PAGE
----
Alan Smart, 22-year-old from Sunderland, found himself homeless during the coronavirus crisis but didn’t let the this stop him from pursuing his passion for producing music.
Now living in an apartment in London, Alan is a young ambassador for The Prince’s Trust and wants to reassure other young people to believe in themselves. He has just released his album, titled Alan Smart, on Spotify and Apple Music.
I used to be a carer in Sunderland. I was working with adults with learning difficulties and did this for three years – I even won apprentice of the year.
After this, I became homeless for some time and my father was sentenced to life in prison but then thought ‘if I am going to be homeless in this city, I might as well take my chances in London’. I packed my suitcase with my clothes and CD’s and boarded a train to London. I knew I wanted to achieve big things in my life and didn’t want to have to sleep in night shelters where I was sharing a room with sixty people.
I was just turning 19 when I came to London. I arrived with an open mind and didn’t know where I was going to end up but knew I wanted a better life. To start off with I slept rough and then was approached by New Horizons Youth Centre who helped me to get accommodation. But I noticed that there was something missing in my life.
I ended up homeless again and couldn’t find a way back down to my new life in London.
In 2018 The Prince’s Trust helped kickstart my music career through a programme called “Get Started with Music.” I love music and my passion is Hip-Hop. I used to listen to Lauryn Hill and Lil’ Kim when I was homeless. I met so many people from different backgrounds and it became clear that we all felt accepted and were given a chance to show our talent. I loved the programme but still didn’t have a job and wanted to go further with my music.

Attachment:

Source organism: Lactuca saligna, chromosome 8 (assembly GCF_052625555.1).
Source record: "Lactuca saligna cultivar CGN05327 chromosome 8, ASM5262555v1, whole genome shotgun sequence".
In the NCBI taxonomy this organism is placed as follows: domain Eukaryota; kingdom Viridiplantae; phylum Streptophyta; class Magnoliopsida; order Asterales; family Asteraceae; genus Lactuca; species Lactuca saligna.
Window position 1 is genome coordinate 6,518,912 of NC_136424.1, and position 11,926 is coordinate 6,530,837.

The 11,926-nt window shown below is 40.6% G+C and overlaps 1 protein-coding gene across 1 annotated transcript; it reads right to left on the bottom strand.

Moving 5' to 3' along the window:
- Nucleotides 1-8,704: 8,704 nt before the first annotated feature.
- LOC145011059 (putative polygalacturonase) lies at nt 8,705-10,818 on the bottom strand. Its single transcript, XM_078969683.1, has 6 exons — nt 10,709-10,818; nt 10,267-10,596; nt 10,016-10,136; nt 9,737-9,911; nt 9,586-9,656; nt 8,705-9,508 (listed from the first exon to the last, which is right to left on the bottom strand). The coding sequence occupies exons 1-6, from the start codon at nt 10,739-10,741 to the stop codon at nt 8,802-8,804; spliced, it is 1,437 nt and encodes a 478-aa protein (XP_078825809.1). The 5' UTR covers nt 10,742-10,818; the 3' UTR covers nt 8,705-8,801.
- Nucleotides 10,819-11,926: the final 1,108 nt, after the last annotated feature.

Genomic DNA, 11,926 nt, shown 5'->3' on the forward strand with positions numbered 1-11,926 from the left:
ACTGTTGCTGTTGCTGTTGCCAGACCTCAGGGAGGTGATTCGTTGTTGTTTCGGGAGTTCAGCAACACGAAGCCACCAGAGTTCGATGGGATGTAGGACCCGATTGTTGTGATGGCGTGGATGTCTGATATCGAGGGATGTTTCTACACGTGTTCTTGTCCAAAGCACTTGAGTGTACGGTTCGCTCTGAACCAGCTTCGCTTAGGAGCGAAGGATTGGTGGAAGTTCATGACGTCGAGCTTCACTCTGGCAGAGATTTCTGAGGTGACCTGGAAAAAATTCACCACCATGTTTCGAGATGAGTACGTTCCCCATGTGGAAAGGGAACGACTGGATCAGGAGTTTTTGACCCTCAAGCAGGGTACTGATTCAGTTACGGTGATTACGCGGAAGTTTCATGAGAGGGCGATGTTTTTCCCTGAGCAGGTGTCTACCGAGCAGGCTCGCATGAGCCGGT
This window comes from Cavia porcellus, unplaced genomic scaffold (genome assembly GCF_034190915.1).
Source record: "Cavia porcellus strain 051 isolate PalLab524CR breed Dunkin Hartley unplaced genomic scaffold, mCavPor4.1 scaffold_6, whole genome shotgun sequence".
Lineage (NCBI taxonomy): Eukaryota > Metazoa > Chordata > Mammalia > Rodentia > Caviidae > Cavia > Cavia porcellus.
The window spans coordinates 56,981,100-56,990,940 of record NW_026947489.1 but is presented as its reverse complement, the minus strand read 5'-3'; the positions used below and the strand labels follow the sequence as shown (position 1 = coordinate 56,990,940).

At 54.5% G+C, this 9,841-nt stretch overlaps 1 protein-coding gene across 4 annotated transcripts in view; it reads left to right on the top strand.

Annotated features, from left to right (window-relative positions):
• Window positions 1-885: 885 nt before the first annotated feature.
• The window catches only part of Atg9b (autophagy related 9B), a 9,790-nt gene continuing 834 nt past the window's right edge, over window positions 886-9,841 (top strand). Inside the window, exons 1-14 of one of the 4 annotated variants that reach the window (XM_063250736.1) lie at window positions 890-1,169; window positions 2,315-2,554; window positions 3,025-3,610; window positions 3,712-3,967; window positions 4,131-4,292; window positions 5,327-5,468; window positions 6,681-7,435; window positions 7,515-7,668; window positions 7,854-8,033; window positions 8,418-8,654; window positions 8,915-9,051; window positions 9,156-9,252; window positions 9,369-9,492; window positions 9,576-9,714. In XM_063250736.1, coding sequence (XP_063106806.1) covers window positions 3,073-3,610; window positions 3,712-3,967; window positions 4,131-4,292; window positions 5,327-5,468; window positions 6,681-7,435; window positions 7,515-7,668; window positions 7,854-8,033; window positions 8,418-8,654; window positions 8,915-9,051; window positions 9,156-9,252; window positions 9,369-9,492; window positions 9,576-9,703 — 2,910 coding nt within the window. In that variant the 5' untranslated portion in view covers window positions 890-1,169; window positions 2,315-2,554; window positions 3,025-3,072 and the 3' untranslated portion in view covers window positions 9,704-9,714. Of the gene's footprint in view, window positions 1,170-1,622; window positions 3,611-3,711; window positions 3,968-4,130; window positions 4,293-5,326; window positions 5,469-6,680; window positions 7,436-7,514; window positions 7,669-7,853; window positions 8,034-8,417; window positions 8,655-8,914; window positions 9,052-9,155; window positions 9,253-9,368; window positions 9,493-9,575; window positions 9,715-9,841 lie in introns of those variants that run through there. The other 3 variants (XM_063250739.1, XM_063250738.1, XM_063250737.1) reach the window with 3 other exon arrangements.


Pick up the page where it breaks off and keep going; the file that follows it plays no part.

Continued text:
Then I joined a programme by The Prince’s Trust which supported me in getting a job with Marks and Spencer. I worked there full-time for two years and it has helped pay for my time in recording studios.
However, when the Coronavirus crisis hit I was put on furlough and moved back to Sunderland for lockdown. I ended up homeless again and couldn’t find a way back down to my new life in London as public transport was so limited.
My routine was taken away and this had a massive effect on my mental health. I didn’t think I was ever going to get back to my life in London. Writing music got me through this time and my managers at Marks and Spencer kept in touch with me.
Luckily a stranger took me in and cared for me – she is now like an Auntie to me. I put all of my emotions into my lyrics and used this time off to put everything into my creativity. I wrote an album and distributed it myself.
Your dreams are there waiting for you.
As soon as I could, I bought a train ticket, moved back into my apartment in London and although I’m still on furlough, things are better and I now have a good relationship with my family. I’ve just released my self-titled album, Alan Smart, on Apple Music and Spotify. We produced the album while practicing social distancing and I am even filming a music video.
This time has been a challenge, but I have grown mentally from this experience. Strangers, colleagues and staff at the Prince’s Trust have helped me to get back to myself. I think that life is easier if we help each other and feel fulfilled from giving back to others whilst having a purpose in the world.
If there are other people out there who are struggling right now, they should know that there will be hard days, but keep believing in yourself and never give up. Your dreams are there waiting for you.